Much is expected of Sanders, as well as Chandler Morris, Savion Williams, JoJo Earle, Jordan Hudson, Jared Wiley, Tommy Brockermeyer and offensive coordinator Kendal Briles. Sanders ought to play a massive role in TCU’s 2023 campaign.
1. EDGE PJ Adebawore (Oklahoma)
The Sooners added a bevy of transfers in former Washington RB Emeka Megwa, former Michigan WR Andrel Anthony, former South Carolina and Sooner TE Austin Stogner, former Stanford LT Walter Rouse, former Notre Dame DT Jacob Lacey, Wake Forest EDGE Rondell Bothroyd and Indiana EDGE Dasan McCullough.
What I’m saying is Venables has some dudes, and I think we’d all like to see what they look like in the crimson and cream. But none is more exciting to me than true freshman PJ Adebawore.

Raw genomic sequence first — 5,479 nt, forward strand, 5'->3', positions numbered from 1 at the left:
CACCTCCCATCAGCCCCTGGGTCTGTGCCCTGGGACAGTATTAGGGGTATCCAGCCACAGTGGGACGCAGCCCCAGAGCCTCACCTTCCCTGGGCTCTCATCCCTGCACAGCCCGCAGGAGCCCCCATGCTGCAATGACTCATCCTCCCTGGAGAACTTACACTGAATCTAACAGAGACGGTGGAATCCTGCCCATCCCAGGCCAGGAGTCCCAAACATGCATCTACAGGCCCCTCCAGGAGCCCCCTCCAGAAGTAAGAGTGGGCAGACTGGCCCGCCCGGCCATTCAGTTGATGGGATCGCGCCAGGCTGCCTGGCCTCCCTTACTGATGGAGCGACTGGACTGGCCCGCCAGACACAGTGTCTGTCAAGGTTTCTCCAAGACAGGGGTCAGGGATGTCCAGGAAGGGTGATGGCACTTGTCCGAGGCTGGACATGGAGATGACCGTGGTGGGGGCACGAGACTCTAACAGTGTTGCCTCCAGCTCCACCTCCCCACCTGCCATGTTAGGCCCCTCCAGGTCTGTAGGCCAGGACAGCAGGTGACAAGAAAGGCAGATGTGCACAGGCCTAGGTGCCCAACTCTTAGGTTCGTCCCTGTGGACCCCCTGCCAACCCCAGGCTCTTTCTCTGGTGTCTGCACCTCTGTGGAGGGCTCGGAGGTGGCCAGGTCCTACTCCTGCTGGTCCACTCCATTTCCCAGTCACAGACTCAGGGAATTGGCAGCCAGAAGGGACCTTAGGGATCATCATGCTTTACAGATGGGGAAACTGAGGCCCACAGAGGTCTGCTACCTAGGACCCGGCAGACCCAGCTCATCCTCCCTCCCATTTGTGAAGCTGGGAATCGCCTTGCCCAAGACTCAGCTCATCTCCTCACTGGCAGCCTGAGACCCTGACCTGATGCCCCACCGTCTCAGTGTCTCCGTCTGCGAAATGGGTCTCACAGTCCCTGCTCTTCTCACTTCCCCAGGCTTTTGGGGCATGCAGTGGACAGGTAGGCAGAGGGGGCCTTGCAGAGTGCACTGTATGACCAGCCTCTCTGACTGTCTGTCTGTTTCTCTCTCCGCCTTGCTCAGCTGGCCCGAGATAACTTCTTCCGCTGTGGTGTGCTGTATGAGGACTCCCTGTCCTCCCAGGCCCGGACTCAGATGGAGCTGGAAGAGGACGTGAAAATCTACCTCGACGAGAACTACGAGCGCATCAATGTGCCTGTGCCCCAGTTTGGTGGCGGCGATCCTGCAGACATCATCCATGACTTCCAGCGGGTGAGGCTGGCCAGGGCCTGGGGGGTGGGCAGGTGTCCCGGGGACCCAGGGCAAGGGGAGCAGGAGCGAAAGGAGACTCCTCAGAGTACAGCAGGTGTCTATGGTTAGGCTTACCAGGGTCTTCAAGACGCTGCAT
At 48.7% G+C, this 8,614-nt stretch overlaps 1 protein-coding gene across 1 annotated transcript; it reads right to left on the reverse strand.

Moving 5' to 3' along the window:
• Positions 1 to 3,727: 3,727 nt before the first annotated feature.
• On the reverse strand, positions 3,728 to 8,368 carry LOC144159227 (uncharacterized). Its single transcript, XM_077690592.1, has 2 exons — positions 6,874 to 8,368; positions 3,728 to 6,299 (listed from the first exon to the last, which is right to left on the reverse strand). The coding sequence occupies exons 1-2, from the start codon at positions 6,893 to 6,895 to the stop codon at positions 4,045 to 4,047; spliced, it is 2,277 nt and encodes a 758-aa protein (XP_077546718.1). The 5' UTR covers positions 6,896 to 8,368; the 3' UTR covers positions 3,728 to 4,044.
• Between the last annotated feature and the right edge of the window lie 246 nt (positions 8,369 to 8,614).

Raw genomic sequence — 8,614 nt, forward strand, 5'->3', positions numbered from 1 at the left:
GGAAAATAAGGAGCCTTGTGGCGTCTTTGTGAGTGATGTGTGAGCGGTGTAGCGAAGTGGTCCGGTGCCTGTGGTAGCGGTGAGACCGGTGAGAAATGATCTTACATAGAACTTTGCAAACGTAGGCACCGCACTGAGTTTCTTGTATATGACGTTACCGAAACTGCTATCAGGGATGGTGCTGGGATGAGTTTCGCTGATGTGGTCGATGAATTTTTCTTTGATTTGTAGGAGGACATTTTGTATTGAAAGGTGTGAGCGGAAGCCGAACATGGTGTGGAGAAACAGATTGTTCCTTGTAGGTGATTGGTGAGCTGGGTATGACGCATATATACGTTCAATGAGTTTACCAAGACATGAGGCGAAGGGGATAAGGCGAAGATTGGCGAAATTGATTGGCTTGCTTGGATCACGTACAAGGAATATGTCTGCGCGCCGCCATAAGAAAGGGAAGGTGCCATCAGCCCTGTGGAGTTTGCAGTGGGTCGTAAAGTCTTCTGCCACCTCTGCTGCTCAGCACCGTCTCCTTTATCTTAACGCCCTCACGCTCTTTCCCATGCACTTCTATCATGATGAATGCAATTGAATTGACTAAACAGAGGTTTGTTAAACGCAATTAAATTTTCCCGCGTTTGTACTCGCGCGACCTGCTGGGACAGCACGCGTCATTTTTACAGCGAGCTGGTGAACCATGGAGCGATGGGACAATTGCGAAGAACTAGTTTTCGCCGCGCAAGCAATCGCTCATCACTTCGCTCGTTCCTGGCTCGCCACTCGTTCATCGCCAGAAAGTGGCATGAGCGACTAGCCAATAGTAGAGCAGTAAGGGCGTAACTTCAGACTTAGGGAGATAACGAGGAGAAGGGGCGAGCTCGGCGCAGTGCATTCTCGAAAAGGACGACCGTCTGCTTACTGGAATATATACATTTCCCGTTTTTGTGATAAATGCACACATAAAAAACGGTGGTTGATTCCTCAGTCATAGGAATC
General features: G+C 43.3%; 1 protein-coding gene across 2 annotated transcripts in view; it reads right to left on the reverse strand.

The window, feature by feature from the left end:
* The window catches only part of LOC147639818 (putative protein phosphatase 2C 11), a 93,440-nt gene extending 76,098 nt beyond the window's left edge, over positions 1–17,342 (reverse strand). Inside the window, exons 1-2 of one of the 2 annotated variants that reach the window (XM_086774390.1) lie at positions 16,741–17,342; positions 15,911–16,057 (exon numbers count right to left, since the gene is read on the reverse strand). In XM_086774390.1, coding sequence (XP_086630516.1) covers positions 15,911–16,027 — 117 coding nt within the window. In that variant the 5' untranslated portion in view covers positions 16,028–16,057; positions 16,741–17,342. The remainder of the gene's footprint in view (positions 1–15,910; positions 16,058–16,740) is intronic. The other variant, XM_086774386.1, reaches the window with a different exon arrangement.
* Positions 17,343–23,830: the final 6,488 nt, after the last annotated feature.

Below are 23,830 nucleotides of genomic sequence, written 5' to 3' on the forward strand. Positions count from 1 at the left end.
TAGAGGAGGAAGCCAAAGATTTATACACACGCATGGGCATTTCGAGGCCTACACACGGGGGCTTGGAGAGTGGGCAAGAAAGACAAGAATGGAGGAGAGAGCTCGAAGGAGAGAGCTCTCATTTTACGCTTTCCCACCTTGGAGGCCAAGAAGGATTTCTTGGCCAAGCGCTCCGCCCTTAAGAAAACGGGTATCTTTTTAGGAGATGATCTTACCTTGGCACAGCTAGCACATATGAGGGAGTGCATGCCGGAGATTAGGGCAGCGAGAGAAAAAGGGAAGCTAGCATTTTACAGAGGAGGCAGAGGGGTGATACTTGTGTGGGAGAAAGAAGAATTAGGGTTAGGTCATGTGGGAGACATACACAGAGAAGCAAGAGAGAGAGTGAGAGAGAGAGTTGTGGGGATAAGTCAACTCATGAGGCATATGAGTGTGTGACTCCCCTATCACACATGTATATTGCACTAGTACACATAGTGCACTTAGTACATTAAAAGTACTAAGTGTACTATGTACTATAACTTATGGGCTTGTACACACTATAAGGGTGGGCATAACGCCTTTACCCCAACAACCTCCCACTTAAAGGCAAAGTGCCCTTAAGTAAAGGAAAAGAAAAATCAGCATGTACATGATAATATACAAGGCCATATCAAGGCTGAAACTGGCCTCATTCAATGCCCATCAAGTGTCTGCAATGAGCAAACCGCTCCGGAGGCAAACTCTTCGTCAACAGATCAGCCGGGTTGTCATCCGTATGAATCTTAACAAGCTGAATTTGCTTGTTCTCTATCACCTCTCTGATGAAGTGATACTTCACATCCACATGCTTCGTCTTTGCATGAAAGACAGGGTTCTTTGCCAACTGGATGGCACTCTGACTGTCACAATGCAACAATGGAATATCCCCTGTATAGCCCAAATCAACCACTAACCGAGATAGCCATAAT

Adebawore debuted in the 247 Sports Composite at No. 393 overall in 2021. By August 2022, he was ranked as a five-star EDGE player.
Not bad for a recruit who didn’t start playing football until eighth grade in Kansas City, Missouri, and didn’t play on the defensive line until his junior year of high school.
At 6-foot-4, 230 pounds with a 7-foot wingspan, Adebawore recorded 51 tackles, including 19 for loss and 10 sacks, as a junior at North Kansas City High School.
RJ Young is a national college football writer and analyst for FOX Sports and the host of the podcast “The Number One College Football Show.” Follow him on Twitter at @RJ_Young and subscribe to “The RJ Young Show” on YouTube.